Governor John Rankin Issues Posthumous Pardon to the Reverend Charles Vinton Monk

10 July, 2019

His Excellency The Governor, John Rankin, has granted a posthumous pardon to the Reverend Charles Vinton Monk in accordance with Section 22 of the Constitution.

The Reverend Monk was convicted, imprisoned and fined in 1903 for publishing an article in the press on the living and working conditions of Jamaican nationals employed to work at the dockyard in Bermuda. An account of the Reverend Monk’s trial was given in the book ‘Freedom Fighters’ by the late Ira Philip.

Governor John Rankin said, “Posthumous pardons are only granted in the most exceptional of cases. After careful consideration, I am satisfied however that in exercising his freedom of expression, the Reverend Monk was seeking to serve the public interest. That fact, together with the likely truth of what he wrote and the evident procedural irregularities in the trial, justify the grant of a pardon in this instance.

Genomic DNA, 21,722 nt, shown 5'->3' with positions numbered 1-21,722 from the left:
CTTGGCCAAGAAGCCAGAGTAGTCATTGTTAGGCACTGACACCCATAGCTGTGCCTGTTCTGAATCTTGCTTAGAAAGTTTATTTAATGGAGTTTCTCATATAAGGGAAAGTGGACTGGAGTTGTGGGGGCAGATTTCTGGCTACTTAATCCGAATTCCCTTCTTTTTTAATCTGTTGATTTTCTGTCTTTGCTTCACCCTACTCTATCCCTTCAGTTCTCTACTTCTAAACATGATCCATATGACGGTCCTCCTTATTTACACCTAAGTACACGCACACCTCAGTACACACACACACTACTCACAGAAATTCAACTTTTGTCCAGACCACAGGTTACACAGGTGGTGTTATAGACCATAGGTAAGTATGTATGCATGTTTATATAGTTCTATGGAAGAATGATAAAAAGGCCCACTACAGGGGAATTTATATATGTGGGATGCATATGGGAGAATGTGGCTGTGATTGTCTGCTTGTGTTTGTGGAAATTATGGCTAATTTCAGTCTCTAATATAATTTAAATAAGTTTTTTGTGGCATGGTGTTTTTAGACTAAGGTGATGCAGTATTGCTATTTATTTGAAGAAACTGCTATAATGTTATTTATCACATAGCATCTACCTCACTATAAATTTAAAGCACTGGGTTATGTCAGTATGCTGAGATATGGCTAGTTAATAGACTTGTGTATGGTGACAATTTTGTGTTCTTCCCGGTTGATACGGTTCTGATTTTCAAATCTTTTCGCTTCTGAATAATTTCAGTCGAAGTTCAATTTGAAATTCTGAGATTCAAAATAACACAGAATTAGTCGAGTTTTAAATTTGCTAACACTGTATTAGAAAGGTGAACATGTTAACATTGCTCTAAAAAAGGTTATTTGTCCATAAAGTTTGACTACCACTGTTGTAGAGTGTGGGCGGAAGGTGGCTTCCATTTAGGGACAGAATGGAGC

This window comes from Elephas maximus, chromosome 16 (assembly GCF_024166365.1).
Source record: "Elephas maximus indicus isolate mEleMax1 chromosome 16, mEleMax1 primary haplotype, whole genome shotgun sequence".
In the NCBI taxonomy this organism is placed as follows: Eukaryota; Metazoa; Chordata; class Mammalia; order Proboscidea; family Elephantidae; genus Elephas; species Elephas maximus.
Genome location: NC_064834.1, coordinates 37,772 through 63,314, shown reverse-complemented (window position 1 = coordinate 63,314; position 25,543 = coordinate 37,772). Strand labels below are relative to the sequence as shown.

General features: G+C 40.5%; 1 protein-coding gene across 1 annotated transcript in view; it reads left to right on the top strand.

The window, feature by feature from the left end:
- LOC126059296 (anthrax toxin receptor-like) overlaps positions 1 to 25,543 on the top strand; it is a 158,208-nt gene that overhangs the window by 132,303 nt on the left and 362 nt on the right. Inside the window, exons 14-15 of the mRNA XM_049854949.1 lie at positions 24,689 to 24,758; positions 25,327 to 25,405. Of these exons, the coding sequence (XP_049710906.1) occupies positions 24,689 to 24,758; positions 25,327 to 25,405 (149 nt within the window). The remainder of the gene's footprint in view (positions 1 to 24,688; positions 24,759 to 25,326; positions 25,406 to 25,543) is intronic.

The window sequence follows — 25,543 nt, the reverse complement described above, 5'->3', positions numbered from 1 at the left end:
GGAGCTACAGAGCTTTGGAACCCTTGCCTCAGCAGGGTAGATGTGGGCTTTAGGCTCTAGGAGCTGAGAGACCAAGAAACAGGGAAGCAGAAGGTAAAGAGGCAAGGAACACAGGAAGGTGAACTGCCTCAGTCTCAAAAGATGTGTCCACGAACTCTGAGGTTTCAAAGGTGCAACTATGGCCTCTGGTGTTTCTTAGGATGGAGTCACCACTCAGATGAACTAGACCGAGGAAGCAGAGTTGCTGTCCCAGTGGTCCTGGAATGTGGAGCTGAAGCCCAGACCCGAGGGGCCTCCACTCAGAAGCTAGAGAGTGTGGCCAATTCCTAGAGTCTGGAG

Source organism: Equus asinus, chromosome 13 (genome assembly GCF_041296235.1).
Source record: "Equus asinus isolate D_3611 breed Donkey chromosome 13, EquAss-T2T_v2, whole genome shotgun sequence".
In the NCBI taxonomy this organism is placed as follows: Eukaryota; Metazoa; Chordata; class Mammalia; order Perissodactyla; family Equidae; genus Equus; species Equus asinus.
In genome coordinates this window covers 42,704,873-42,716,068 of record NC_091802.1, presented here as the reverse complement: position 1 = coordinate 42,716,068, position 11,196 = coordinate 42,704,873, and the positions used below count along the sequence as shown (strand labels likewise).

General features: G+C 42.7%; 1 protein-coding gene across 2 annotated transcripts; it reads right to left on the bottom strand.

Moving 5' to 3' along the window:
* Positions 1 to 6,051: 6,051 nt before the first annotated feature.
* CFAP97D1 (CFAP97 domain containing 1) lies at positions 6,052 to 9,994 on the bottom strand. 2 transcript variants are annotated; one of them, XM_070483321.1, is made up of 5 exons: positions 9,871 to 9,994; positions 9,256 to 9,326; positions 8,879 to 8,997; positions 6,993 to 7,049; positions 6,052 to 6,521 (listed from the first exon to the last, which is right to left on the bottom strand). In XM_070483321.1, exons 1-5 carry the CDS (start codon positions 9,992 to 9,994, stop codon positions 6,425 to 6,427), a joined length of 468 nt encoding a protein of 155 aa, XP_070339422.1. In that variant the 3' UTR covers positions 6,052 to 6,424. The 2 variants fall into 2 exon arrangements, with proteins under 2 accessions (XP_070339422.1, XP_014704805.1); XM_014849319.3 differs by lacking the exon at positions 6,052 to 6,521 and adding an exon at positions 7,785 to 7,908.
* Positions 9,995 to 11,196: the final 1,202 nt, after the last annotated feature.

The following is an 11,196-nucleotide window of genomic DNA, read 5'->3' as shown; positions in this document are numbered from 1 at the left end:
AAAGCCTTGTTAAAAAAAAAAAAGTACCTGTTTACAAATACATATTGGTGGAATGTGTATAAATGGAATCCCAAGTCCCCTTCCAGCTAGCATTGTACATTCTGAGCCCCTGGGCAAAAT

“This is an historical case and we can recognise today that the act for which the Reverend Monk was convicted was an act of courage in drawing attention to the unacceptable working conditions to which the Jamaican nationals in Bermuda were being subjected. Today is an opportunity to acknowledge Reverend Monk’s work in seeking to remove an injustice which was then taking place.”

Background:

The power to grant a pardon is delegated to the Governor under Section 22 of the Constitution following consultation with the Advisory Committee on the Prerogative of Mercy.

A copy of the Writ of Pardon granted by the Governor is attached: Government House - Writ of Pardon.pdf

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